Five acts you don't want to miss at the 2019 edition of Westward Music Festival

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      Look, we enjoy summer music festivals as much as anyone. Sure, there’s nothing better than standing in a baking field full of sweaty strangers while the sun fries the contents of your skull. Equally awesome is having to suffer through an undercard filled with acts you don’t care about while you’re waiting for the ones you do.

      Actually, you know what? We’re just going to call it here and now: summer music fests totally fucking blow. Westward Music Festival, which takes place from Thursday to Sunday (September 12 to 15), is different. With a wristband, you can plan your experience so that you only have to see the artists you’re truly excited about (although we do hope you save room for a few surprises). And forget about elbowing someone in the face to score a two-square-foot patch of soil in an open field—Westward takes place at some of the city’s premiere venues. We’re talking hipster-approved cabarets like the Fox and the Biltmore, plus soft-seaters like the Vogue and the Queen Elizabeth Theatre.

      With a lineup that includes international acts and buzzed-about locals, there’s something at Westward for every kind of music fan—even the type of masochist who would rather watch a show under the merciless oppression of a blazing summer sun. Here are a few of the shows we’re most stoked about.


      Queen Elizabeth Theatre on Friday

       If Lil Nas X didn’t exist, George Miller would likely be touted as the prime example of an artist who successfully parlayed viral Internet fame into a bona fide music career. Credited as the person responsible for the “Harlem Shake” meme, the long-time YouTuber formerly known as Filthy Frank also racked up major streams as his alter ego “Pink Guy”, whose most popular song featured the charming refrain of “Shut the fuck up/You’re a fucking cunt.” As Joji, though, the Japanese-born Miller takes his craft seriously, and his brand of lo-fi, atmospheric R&B has earned him an entirely new audience and landed him on the Billboard charts. That’s pretty damn impressive for a guy who once turned a list of porn-video titles into a rap song.



      Rickshaw Theatre on Saturday

       Stick with something long enough, and sometimes your dreams come true. Back at the tail end of 2010, a then up-and-coming California singer-songwriter known to her mom as Elisabeth Maurus told the Georgia Straight that her major obsessions included David Lynch in general, and Twin Peaks in particular. Flash forward through the better part of a decade, and the artist who performs professionally as Lissie has made significant strides in her career. If you watched the famously out-there director’s Twin Peaks reboot in 2017, you might have caught Maurus performing her dreamy “Wild West”—off her fourth album, My Wild West—at the Roadhouse bar. Sometimes it takes one genius to recognize another. Genius will also do as a descriptor for last year’s Castles, which suggests that Lissie has more than earned her place at the same end of the bar as Julee Cruise and Stevie Nicks, not to mention Laura Palmer.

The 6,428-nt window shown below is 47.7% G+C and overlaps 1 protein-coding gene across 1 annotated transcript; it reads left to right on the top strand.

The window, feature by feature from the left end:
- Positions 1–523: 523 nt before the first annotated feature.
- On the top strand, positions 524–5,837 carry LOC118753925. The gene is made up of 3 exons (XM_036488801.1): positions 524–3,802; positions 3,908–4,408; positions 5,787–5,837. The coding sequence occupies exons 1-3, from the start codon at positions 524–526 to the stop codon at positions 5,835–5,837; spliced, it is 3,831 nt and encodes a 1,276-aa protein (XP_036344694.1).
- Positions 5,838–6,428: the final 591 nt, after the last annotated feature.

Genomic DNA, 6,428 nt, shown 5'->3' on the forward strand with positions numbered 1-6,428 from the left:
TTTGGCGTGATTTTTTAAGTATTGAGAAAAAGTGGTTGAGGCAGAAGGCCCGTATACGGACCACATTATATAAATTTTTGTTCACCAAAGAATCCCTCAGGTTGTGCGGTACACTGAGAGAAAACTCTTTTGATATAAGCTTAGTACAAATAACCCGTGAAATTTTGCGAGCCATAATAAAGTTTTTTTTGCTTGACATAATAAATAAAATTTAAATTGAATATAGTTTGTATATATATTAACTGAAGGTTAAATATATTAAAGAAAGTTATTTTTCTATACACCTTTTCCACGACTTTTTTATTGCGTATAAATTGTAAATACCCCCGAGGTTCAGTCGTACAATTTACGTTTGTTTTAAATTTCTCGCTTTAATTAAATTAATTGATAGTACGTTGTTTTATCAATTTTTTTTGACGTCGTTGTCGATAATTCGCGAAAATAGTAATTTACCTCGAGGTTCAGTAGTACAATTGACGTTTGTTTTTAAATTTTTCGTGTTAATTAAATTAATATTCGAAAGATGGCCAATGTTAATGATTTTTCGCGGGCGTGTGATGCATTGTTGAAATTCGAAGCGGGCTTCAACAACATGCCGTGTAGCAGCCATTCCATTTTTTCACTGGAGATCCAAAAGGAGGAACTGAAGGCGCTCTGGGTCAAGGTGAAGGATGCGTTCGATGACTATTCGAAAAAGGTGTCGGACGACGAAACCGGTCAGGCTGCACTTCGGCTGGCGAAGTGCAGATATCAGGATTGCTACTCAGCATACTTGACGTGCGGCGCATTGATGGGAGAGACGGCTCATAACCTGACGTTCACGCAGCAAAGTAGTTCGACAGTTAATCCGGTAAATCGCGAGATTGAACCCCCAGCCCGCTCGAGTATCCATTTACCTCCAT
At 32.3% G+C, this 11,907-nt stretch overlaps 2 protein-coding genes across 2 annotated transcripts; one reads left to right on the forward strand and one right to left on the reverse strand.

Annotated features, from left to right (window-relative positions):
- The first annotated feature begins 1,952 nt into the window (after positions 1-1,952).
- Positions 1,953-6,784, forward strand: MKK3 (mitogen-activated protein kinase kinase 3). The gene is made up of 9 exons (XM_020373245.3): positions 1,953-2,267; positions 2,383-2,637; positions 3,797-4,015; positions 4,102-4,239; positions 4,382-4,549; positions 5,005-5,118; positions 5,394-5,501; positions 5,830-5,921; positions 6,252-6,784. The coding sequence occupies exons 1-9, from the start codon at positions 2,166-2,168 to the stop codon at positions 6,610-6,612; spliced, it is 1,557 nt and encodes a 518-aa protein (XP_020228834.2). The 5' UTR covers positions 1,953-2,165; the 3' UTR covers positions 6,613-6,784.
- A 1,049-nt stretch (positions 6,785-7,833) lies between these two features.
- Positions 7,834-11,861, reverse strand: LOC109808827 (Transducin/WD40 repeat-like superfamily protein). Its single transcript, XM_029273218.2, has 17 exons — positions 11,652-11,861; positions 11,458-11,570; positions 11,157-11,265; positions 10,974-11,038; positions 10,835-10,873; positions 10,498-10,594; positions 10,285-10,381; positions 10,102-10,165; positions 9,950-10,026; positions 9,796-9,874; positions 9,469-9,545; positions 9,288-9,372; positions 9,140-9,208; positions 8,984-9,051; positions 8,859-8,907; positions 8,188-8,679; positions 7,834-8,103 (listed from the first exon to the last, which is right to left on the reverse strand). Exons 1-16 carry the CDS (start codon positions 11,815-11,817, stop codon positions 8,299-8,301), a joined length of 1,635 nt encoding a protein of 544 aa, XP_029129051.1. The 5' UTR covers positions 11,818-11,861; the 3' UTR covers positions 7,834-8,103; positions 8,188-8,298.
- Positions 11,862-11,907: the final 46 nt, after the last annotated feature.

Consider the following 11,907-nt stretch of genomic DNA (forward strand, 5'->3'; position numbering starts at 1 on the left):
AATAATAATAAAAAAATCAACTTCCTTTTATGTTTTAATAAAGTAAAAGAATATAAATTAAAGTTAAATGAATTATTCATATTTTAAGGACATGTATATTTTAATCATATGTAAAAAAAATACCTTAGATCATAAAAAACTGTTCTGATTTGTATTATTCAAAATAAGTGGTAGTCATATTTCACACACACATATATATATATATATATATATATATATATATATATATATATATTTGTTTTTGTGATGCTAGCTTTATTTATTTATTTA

The Deep Dark Woods

      Fox Cabaret on Thursday

       You want hurtin’ songs? Like, old-fashioned tear-in-your-beer weepers? The Deep Dark Woods has your hookup. The Saskatoon-spawned alt-country outfit wrings every last ounce of heartache out of tunes like “Teardrops Fell”, “Pacing the Room”, and—this one ought to resonate with a Vancouver audience—“All the Money I Had Is Gone”. We’re sure Deep Dark Woods frontman Ryan Boldt is a perfectly content guy in real life, and the group’s rootsy sound will make fans of Neil Young and the Band equally happy, as long as they don’t listen too closely to the lyrics.


      Phum Viphurit

      Queen Elizabeth Theatre on Friday

      As you might have noticed during this week’s torrential downpours, summer appears to be over in these parts. Not in the world of Phum Viphurit, however. The Thailand-born, New Zealand–raised singer-songwriter is perhaps genetically, if not geographically, predisposed to look on the sunny side of life. The 24-year-old does exactly that on his debut album, Manchild, where songs mix breezy chillwave with yacht-club soul and easygoing funk. You might know him for the sun-dappled smash “Lover Boy”, and its accompanying video—which will get you thinking it’s time to book a plane ticket to someplace where summer runs 365 days of the year. The man known to his fans simply as Phum also loves Mac DeMarco, which alone should be enough of an endorsement.



      Vogue Theatre on Thursday

       You could call her the Orville Peck of hip-hop. (Then again, you could also call Orville Peck the MF Doom of alt-country.) The fact that she is never—and we mean never—seen without a balaclava or a mask made out of bandannas has ensured that Leikeli47’s true identity has been the topic of much speculation. The Brooklyn-based rapper has explained that she hides her face simply because she’s too introverted to perform without it. We’ll accept that explanation, and if she keeps certified bangers like “Tic Boom” and “Money” coming, Leikeli47 can come out on-stage in a damn Big Bird costume for all we care. 

      For full lineup at ticket information on this year's Westward Music Festival, go here